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Dancing on the Edge?

Published: 7 Feb 13, 11:11am  |  Author: Katy Miller

In terms of dramatic content it certainly does dance on the edge, but musically the BBC might be playing it a little safe…

For any TV drama fans, the BBC is currently airing Stephen Poliakoff’s latest creation, Dancing on the Edge. This 5 part series was given a huge £8.3million budget to recreate the sights and sounds of London’s 1930s Jazz scene.

The series follows the journey of protagonist Louis Lester’s Big Band trying to find fame and fight prejudice. And as you might expect from such a budget and such a playwright, the drama is overflowing with fabulous costumes, stunning set designs, and memorable performances. 

The Music

Composed by Adrian Johnston, the music of the Louis Lester Big Band is brilliantly entertaining and a fantastic accompaniment to the on screen drama. However, I think it is perhaps lacking in authenticity. I should imagine that the soundtrack had to appeal across a mainstream audience, and so Johnston could not be completely true to the 1930s style (for fear of being inaccessible). I don’t doubt that the soundtrack will subsequently be released and marketed in the current music charts.

Where the series is excellent in portraying the dark underbelly of the jazz scene, it falls down in a realistic sense of what the music would actually have sounded like. The compositions feel more like a caricature of the 1930’s, taking the key elements of jazz and swing and hugely exaggerating them in order to provide something glitzy and glamorous.

This ambiguous ‘feeling’ made me wonder why I wasn’t as excited by Johnston’s compositions as I am by Ellington, Basie or Goodman. 

The Difference?

What strikes me as the main difference between Louis Lester’s band and the famous orchestras just mentioned is spontaneity. In Basie’s orchestra particularly, arrangements were often written by members of the band and were approached with flexibility.

Each performance was different, each unique, and if it was a little ‘messy’ at times, well that was part of its charm.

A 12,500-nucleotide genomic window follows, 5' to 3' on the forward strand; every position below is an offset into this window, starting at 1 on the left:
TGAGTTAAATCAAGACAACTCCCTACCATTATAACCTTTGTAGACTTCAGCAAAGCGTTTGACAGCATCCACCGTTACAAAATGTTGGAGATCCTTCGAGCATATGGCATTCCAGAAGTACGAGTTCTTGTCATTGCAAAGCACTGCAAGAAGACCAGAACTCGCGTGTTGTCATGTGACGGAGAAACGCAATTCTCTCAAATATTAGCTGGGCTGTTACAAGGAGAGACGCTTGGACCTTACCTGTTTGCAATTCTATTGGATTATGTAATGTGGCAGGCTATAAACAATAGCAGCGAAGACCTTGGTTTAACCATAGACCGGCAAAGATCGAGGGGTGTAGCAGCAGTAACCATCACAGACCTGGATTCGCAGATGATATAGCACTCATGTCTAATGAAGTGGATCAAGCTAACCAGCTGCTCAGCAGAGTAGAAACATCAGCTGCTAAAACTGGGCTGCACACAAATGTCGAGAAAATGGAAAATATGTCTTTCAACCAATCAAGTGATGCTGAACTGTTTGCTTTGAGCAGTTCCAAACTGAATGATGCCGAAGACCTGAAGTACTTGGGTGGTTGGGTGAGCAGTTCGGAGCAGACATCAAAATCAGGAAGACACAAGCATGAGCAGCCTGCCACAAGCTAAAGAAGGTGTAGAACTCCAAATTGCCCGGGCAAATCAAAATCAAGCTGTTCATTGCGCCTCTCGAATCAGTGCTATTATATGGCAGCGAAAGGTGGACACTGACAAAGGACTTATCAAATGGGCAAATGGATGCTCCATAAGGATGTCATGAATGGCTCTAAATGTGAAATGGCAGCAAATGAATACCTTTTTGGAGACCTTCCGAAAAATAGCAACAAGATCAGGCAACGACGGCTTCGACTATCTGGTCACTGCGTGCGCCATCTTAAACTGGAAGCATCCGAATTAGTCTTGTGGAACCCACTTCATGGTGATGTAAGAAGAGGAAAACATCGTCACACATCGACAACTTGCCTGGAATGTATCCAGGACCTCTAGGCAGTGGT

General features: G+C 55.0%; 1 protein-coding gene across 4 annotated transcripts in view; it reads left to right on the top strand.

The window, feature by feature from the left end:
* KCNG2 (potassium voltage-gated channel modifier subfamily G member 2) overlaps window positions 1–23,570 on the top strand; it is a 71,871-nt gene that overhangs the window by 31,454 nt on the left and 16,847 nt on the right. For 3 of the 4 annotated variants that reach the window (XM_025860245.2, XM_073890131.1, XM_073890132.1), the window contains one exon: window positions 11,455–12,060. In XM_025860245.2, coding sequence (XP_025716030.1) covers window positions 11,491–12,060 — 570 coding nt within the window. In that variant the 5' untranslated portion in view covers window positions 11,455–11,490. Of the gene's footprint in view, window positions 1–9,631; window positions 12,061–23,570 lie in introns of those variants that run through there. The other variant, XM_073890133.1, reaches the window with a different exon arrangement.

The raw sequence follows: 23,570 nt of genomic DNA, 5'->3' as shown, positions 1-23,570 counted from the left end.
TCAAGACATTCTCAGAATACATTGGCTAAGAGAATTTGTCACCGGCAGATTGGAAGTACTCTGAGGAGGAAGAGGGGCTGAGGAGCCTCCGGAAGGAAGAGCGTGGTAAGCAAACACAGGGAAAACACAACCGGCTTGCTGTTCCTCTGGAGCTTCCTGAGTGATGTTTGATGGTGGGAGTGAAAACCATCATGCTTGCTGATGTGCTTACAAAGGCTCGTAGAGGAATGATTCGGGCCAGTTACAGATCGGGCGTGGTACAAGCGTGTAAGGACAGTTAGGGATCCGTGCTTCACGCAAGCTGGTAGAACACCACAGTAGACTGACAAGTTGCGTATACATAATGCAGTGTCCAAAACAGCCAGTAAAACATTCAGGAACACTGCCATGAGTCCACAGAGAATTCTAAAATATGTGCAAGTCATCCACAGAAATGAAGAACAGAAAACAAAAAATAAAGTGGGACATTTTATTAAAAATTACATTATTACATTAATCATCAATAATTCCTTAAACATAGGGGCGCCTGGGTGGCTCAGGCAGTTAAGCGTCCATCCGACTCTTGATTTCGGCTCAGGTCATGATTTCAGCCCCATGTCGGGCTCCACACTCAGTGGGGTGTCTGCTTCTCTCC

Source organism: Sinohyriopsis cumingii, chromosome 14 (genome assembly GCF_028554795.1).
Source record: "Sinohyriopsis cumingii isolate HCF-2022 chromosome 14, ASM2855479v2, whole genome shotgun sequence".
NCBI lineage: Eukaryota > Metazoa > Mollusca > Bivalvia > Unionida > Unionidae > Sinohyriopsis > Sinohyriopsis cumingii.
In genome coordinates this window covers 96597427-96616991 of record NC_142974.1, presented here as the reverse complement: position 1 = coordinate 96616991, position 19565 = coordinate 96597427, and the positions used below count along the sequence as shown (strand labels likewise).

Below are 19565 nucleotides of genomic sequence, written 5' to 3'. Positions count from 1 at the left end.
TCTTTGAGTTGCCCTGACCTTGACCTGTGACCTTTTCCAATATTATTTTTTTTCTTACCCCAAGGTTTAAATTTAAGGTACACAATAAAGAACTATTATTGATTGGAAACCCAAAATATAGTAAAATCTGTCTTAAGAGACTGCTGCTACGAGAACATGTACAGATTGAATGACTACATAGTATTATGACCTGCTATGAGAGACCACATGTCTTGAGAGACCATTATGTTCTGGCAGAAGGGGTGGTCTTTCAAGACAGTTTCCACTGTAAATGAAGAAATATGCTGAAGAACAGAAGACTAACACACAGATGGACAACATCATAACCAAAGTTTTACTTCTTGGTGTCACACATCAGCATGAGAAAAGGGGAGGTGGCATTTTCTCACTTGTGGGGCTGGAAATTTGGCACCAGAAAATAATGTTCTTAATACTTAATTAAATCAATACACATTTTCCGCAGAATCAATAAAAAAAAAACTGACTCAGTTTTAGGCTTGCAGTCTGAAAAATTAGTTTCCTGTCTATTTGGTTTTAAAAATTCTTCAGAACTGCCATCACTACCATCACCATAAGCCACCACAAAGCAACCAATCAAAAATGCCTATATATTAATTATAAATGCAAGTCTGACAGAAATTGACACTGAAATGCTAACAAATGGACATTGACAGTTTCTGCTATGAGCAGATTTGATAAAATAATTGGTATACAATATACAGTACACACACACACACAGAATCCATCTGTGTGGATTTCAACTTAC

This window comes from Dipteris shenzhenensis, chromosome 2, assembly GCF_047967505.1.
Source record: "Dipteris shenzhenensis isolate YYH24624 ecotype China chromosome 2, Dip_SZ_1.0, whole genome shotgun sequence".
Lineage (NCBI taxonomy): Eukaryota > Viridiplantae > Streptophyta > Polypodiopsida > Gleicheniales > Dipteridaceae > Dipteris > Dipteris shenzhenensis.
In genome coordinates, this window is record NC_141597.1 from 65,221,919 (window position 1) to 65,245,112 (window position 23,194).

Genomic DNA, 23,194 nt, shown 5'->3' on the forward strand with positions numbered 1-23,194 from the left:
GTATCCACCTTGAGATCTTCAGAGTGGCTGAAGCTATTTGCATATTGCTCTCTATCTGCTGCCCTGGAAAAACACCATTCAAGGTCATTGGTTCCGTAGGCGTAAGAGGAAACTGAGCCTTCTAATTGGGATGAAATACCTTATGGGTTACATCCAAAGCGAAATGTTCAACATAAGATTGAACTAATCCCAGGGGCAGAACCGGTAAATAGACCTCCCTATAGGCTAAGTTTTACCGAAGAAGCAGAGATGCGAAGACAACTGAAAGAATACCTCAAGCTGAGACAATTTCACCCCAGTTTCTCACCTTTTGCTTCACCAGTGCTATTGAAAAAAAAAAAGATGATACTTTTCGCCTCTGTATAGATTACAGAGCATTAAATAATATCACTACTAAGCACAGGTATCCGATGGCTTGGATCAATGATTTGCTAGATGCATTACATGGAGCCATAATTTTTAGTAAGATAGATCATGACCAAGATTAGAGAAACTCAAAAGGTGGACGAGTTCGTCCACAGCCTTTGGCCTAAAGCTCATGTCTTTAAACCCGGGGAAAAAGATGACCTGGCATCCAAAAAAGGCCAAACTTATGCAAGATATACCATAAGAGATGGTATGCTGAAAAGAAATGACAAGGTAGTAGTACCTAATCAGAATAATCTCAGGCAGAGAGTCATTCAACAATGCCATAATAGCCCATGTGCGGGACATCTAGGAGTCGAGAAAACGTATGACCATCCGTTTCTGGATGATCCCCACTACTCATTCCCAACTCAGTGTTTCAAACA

Vocalist with Basie’s band from 1954 – 60, Joe Williams, talked about how Basie would turn a blind eye to mistakes within the orchestra…

‘I finally got the essence of what that was about. When you do something real exceptional, then you go with that, so you have to go with things that are not.’

And what did this result in? Well…

They played the charts like nobody else, they made them breathe, live…’*

It just seems that Louis’s band is so glamorous, so seductive, and so polished that it loses credibility as an authentic sounding big band. But that is a petty criticism, obviously the BBC need to appeal to the masses, and obviously everything (including the music) needs to be scripted to the finest detail.

Although, I do find it interesting that challenging subjects of racism & prejudice can be tackled with fervour and yet the music still needs to remain 'safe' and accessible.

As a side note, whilst writing this piece I stumbled across this little piece of musical gold! Check out Duke Ellington & his Cotton Club Band, recorded in 1930.


*image courtesy of http://www.bbc.co.uk/mediacentre/mediapacks/dancingontheedge/


About Katy Miller

Katy has been working at DG Music since July 2012, and is in charge of Web and Blog content. She graduated from Oxford Brookes last summer with a degree in music, and will be undertaking a Masters in Popular Music Research this September.

View all posts by Katy Miller →

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